If Canada adopts something like the NSC, it would not be the first country to do so. Some Artemis Accords signatories, like the U.K., India, Australia, and Japan, have taken after the NSC, creating their own space-related governance systems that connect private and public sector decision-makers. 

These systems seem to be working. Currently, each of those countries, with the exception of Australia, has tens, hundreds, and even thousands more objects in space than Canada does. If Canada were to adopt the report’s recommendations, it would give the Canadian Space Agency and private companies alike the proper footing to connect, innovate, and develop a genuinely innovative space industry of its own.

To date, the recommendations put forth in the report have been affirmed by Space Canada, a group that represents and connects Canada’s space innovators and allied industries, through its CEO, former New Brunswick Premier Brian Gallant. Gallant proposed that:

“The government of Canada create a National Space Council chaired by the prime minister to enhance space policies, investments, and initiatives, and to facilitate the level of collaboration required for Canada to be a global leader in space.”

Gallant has said in a prior interview with the CBC that as the federal framework is developed, it will create an end-to-end economy for space here in Canada. The “what we heard” report is an important step towards that regulation and the establishment of what could potentially be a prosperous Canadian space economy.

Five tweets on the ArriveCan app spending scandal


The federal government is in hot water after a major Auditor General’s report this week revealed that the COVID-era ArriveCan app may have cost Canadian taxpayers a whopping $60 million dollars to build and run. The initial contract was valued at a mere $2.4 million.

The app’s development involved numerous suspicious sole-sourced (no competitive bidding) external contractors, limited user testing, and lacked any real budget or record keeping. 

Launched in 2020, the smartphone app was meant to track the vaccinations and contact information of travellers entering and leaving Canada; digitizing customs procedures in an effort to track travel and reduce the virus’ spread. It would eventually become mandatory. While the technology streamlined certain parts of the travel screening process, it was later criticized for creating long lines at airports, for breaching the privacy of Canadians, and for glitches when it ordered fully vaccinated travellers to quarantine.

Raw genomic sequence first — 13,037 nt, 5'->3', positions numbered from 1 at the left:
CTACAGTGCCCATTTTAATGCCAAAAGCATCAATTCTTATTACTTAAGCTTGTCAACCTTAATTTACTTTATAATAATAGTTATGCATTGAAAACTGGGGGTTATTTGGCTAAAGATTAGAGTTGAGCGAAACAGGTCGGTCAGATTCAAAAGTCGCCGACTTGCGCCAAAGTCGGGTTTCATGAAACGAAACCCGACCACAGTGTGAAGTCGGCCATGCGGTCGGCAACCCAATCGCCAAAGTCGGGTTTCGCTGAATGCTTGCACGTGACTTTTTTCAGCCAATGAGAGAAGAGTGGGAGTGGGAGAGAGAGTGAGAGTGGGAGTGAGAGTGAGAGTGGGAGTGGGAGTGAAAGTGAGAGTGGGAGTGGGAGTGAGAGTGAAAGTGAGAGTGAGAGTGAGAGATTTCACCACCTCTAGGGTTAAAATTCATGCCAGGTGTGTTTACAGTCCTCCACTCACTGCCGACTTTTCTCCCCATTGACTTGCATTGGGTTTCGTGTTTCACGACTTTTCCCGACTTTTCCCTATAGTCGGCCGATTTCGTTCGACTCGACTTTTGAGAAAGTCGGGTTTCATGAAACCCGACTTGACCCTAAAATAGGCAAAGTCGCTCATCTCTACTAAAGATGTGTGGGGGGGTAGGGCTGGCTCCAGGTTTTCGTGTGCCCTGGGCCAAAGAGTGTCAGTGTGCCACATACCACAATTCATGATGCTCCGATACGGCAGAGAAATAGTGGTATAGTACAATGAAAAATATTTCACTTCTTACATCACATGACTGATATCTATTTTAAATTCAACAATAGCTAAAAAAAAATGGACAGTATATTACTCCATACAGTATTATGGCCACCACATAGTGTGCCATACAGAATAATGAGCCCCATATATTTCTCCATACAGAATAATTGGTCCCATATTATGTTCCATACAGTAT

Most galling was the app’s price tag, which Auditor General Karen Hogan stated may ultimately be “impossible to determine” due to a lack of record keeping. One single external IT staffing firm GCStrategies, composed of just two employees, became the primary contractor and was awarded more than $19 million dollars. Other firms were doled out millions. In parliamentary hearings, GCStrategies told MPs their work involves locating subcontractors to perform work in exchange for commissions. While the Trudeau government has now suspended all work with the company, it has been paid a total of $258 million dollars in federal contracts across several departments since 2015. 

Here are five tweets reacting to the ArriveCan spending boondoggle:

In Question Period, Pierre Poilievre hammered the government on what his party now calls the “ArriveScam” app.

The Conservative leader described GCStrategies as a company “headquartered in the basement of a tiny cottage.” He added, “They got IT contracts even though they admit they do no work.” “WTF?”

After being called out by the Speaker of the House for unparliamentary language, The Leader of the Official Opposition clarified that the initials stood for “Where’s The Funds?” The party has already turned the phrase into merchandise.

Prime Minister Justin Trudeau has admitted the decision to use outside contractors to build the ArriveCan app seemed “illogical and efficient”. He previously asked the clerk of the Privy Council to examine procurement practices. His government plans to implement all of the auditor general’s recommendations.

This week, Public Safety Minister Dominic LeBlanc said the Canada Border Services Agency (CBSA) has indicated those responsible for this mismanagement will be held to account. He said the federal government “does not condone that behaviour [identified by the Auditor General] and has taken all the steps to make sure that those circumstances don’t repeat themselves.”

“The lack of documentation is difficult to understand,” admitted CBSA President Erin O’Gorman to parliamentarians when asked why federal financial documents involved in the contracting could not be found. “We have received allegations that emails were deleted.”

The agency is currently conducting an internal investigation. Two former executives have been suspended without pay.

Government agencies involved in ArriveCan have stressed not only that the pandemic meant there was an environment of confusion and uncertainty but that they had to get an app up and running as soon as possible. They have also highlighted that they simply didn’t have the skills or capacity to develop the technology themselves. Some of them even dispute the reported total costs of the contracts.

However, during the pandemic, the secretary of the Treasury Board issued a letter to all public servants indicating that while they need to act fast and reduce processes, they must remember to properly document their key decisions.

NDP leader Jagmeet Singh called the affair the “ArriveCan debacle.” He said the money spent on the app came at the expense of Canadians, “who were really squeezed and trying to figure out how they pay their rent or mortgage and put food on the table and pay their bills.”

Finally, Globe and Mail columnist Andrew Coyne bemoaned what he described as this country’s severe lack of accountability measures. 

In terms of potential criminal consequences, the RCMP is now assessing the auditor general’s report into government spending on the ArriveCan app. But, the police force has never said it is investigating ArriveCan directly.